Africa Cup of Nations
Africa Cup of Nations

Arriving in a war zone

Saturday January 19 — Richard Calland

As you sweep into the centre of Accra, the sight is uplifting. The Black Star. It adorns the Arc de Triomphe-like building around which the traffic spins. Actually, there are four stars, facing out north, south, east and west. Which is convenient: the Ghana football team are known as the Black Stars. Beneath the Star, two simple words: freedom and dignity. Out of the mouth of George Bush, they sound like hogwash. On this building, in this country — Africa’s first independent nation has just celebrated its jubilee — they have a different resonance. And, all of one’s first impressions of the people assert a confidence and a dignity that is, frankly, an exception to the rule on this continent.

A friend had prepared me for this simple fact: the poor don’t beg here. Of course there is the odd person who will ask for something. But there is not that unrelenting hassle and hustle that you face in most developing nations. Which is why the four hours that immediately followed my first sight of the Black Star were so disappointing.

Three months ago, foreign media were asked to apply for accreditation. I had duly done so and been given a registration number. But on arriving at the media centre — the Kofi Annan Conference Centre — it soon became apparent that the number was worthless. Sixteen thousand journalists have descended on Ghana — there is unprecedented interest in the Africa Cup of Nations for reasons that are the subject of our documentary film — but there was no pre-registration.

The scene inside the building was like a mini war zone. A French journalist had just been robbed; an Australian woman photographer was in a huddle sobbing on the floor; a London hack kept spitting “Fuck it, fuck it” at no one in particular. The man from the BBC said he had spent eight hours the previous day in the queue.

Natasha Olympia, our elegant and urbane fixer, was standing at the point at which a large crowd of about 200 reached the entrance to a long corridor. As we joined her, a massive fist fight broke out in the corridor as those who were trying to push their way to the front met serious resistance. Over the next hour we slowly turned the corner into the corridor wedge. It was very hot. It was very granular.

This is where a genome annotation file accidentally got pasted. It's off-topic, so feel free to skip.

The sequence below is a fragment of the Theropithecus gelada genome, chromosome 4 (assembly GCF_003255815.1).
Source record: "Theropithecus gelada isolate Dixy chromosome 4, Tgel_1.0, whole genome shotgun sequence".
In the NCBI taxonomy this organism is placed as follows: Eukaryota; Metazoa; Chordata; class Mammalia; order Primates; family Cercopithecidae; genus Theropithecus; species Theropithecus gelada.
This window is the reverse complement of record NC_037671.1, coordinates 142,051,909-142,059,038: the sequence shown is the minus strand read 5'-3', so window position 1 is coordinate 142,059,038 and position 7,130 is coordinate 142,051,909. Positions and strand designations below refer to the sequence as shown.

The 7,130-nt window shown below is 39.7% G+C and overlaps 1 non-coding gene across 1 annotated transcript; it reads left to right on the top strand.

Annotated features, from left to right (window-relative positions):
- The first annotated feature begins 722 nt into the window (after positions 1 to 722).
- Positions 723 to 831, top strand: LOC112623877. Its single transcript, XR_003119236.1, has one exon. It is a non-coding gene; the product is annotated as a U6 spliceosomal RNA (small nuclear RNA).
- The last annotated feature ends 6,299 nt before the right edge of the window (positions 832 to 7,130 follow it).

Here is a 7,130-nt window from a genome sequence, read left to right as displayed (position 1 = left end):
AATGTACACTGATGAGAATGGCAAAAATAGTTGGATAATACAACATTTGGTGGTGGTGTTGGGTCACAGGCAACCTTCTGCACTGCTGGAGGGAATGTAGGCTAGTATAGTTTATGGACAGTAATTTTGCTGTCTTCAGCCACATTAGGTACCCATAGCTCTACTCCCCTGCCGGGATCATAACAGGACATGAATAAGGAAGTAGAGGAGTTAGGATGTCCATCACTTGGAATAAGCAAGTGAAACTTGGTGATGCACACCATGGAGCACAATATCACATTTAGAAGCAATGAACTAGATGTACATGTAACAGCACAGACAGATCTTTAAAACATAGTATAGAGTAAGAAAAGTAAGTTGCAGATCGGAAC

Every 10 minutes two policemen would squeeze open the doors halfway along the corridor and allow two or three into the room where the accreditation was being done. As this happened, the crowd pushed forward. Another fight broke out. Then, two cops arrived from the other end with a large wooden screen. I thought they were joking, but they weren’t: they pushed it through the crowd back to the entrance to the corridor in order to form a screen to control entry. Five minutes later it was gone.

Seventy minutes later and we had moved six inches. From nowhere, a slight young woman emerged between myself and the Ivorian journalist in front of me, which lifted one’s mood. She put her arms around the waist of the man from Abidjan — “At least you’ve found yourself a wife,” quipped the effervescent Natasha. I was wondering where all the freedom and dignity had gone as I overheard all the scathing remarks from the international journalists. If you wanted to confirm a stereotype about Africa, this was the perfect way to do it. If you wanted to piss off the very people who would otherwise communicate an image of competence to the rest of the world, this was the perfect way to do it.

The police could not cope. So the army arrived. And then the riot police, shiny helmets, visors and all. They could not get into the column, but at least people stopped pushing from the back.

Finally, four hours after entering the building, I braced myself and as the red doors were prized apart, I squeezed out into the air-conditioned embrace of the registration rooms, PCs a-humming. Now I have relived my birth: several hours of pushing up a long, sweaty corridor before being thrust into a cold, unforgiving world. Natasha spilled in after me, falling as she did, five of her six blouse buttons ripped from their linen foundations.

Despite the outbreaks of violence, gallows humour had sustained our intimate corridor camaraderie and as more of our group made it through, we swapped war stories and congratulated each other on having made it. Now for the football.